What do the Pythagorean theorem and cartoon characters like Casper the Friendly Ghost and Stewie from Family Guy have in common? They were both used this spring semester to help teach local youth how to create video games, with the assistance from student volunteers studying computer science and business at Northeastern.
The initiative revolves around Bootstrap, a free curriculum that since 2005 has been used to teach students nationwide—primarily ages 12–16—to program their own video games using algebraic and geometric concepts. The mission is to build excitement and confidence around gaming and for students to apply these skills in fun projects.
Earlier this year, the Bootstrap program received accolades after several news outlets reported a first grader in Philadelphia became the youngest person to create a full version of a mobile video-game application—a feat the 7-year-old achieved using Bootstrap.
Northeastern has been a longstanding supporter of Bootstrap. This semester, Bootstrap partnered with the university, TripAdvisor, and Citizen Schools to bring the curriculum to three Massachusetts schools: the Edwards Middle School in Charlestown, the Dever-McCormack Middle School in Dorchester, and the Orchard Gardens K-8 School in Roxbury.
On May 13, the university hosted an expo in the Curry Student Center for 12 of the middle-school students to showcase their projects, who wore black t-shirts with the words, “I program my own video games.”
This semester marked the fourth time Tyler Rosini, a computer science and finance combined major, has volunteered to teach through the program. “I like the idea of giving back to kids,” said Rosini, who recalled being inspired to participate when Bootstrap creator Emmanuel Schanzer pitched the opportunity during one of Rosini’s first-year classes.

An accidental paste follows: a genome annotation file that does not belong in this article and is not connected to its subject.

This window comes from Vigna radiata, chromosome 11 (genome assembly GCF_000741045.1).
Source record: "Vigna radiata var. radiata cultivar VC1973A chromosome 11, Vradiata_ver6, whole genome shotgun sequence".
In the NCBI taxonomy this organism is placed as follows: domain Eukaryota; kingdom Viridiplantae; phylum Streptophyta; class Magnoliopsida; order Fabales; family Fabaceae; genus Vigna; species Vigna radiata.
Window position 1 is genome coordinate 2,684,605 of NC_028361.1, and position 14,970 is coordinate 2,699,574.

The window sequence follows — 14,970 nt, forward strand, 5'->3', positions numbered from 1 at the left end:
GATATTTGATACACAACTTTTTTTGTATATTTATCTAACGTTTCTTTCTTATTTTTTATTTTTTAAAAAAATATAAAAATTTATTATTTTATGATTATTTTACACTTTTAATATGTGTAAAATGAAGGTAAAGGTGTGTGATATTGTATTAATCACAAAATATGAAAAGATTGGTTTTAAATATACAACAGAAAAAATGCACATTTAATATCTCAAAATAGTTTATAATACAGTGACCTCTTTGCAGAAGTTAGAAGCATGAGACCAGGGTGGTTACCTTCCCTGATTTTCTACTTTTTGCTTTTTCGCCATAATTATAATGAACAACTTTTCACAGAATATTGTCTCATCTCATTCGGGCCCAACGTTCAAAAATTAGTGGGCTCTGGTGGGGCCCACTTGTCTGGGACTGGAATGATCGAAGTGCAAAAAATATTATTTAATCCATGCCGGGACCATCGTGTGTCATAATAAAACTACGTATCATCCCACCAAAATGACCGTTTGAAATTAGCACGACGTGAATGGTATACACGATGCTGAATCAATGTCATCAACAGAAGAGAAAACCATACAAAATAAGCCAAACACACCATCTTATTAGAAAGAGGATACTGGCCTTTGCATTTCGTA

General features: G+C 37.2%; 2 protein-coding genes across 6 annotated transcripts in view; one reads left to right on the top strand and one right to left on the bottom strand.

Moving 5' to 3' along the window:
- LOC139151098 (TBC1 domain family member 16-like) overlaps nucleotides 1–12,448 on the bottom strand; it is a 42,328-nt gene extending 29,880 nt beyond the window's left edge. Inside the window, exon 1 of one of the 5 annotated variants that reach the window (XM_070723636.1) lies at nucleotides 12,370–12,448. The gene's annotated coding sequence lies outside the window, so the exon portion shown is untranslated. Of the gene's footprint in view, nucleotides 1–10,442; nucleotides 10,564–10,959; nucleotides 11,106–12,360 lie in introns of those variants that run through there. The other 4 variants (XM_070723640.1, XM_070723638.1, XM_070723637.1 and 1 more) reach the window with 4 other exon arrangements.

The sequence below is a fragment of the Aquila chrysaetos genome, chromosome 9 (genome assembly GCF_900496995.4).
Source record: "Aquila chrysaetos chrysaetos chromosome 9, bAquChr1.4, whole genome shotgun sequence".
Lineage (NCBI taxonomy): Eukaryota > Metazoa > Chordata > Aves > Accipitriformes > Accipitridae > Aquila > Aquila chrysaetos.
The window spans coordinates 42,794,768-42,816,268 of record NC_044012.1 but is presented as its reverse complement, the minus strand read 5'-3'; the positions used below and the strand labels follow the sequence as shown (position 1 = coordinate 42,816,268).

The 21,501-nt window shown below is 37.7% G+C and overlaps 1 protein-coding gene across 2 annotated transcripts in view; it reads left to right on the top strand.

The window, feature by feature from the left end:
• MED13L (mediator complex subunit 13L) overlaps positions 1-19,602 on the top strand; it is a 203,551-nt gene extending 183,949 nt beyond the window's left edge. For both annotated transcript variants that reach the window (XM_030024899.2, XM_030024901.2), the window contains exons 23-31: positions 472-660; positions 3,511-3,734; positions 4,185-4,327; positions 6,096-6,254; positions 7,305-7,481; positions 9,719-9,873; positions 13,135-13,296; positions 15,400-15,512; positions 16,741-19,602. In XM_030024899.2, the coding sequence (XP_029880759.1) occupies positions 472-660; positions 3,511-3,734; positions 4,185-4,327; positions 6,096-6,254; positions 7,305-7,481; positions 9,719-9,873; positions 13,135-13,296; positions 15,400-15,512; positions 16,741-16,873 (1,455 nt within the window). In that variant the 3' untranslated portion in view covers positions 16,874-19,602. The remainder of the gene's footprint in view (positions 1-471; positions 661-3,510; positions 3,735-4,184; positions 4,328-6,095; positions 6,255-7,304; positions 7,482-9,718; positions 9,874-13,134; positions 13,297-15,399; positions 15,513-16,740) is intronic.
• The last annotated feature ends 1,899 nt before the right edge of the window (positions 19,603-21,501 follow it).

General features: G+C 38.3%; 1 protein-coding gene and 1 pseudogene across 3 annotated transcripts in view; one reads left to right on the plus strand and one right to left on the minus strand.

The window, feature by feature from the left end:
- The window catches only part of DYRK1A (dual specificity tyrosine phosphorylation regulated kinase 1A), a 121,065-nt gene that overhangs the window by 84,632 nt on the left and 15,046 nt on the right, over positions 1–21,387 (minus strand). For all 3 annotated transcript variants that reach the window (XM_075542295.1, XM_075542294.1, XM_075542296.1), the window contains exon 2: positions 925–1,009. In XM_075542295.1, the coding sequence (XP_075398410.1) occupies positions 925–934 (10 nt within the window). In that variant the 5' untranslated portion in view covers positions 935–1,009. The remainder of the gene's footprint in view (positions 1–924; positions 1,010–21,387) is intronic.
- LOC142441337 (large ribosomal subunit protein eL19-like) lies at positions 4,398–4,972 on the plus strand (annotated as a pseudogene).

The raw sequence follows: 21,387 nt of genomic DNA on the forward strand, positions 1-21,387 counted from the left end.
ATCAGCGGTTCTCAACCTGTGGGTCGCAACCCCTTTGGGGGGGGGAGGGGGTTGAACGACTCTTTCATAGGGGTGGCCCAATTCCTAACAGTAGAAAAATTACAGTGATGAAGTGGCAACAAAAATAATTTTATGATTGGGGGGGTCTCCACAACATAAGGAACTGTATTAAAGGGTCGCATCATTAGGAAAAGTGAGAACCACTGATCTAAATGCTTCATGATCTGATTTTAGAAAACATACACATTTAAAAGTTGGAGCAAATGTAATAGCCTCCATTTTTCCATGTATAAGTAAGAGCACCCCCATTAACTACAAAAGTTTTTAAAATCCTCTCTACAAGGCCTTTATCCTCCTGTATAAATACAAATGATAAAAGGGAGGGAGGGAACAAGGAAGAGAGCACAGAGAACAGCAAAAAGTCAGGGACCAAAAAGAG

The premise of the computer games on display is simple: The user controls a cartoon character on the screen, and the character racks up points by capturing a target that continually moves across the screen. At the same time, the character must avoid coming into contact with a separate moving target, a villain of sorts.
Rosini and fourth-year student Joe O’Neil, a computer science and accounting combined major, have volunteered once a week this semester in the Edwards School. The lessons started with teaching simple concepts about writing code and programming. Over a 10-week span, Rosini and O’Neil added new elements to their lessons, from creating the characters on screen to allowing them to move in different directions.
After his first semester volunteering, O’Neil embraced reversing his role in the classroom from student to teacher. “I was impressed with how quickly some of the kids picked up these challenging concepts,” he said.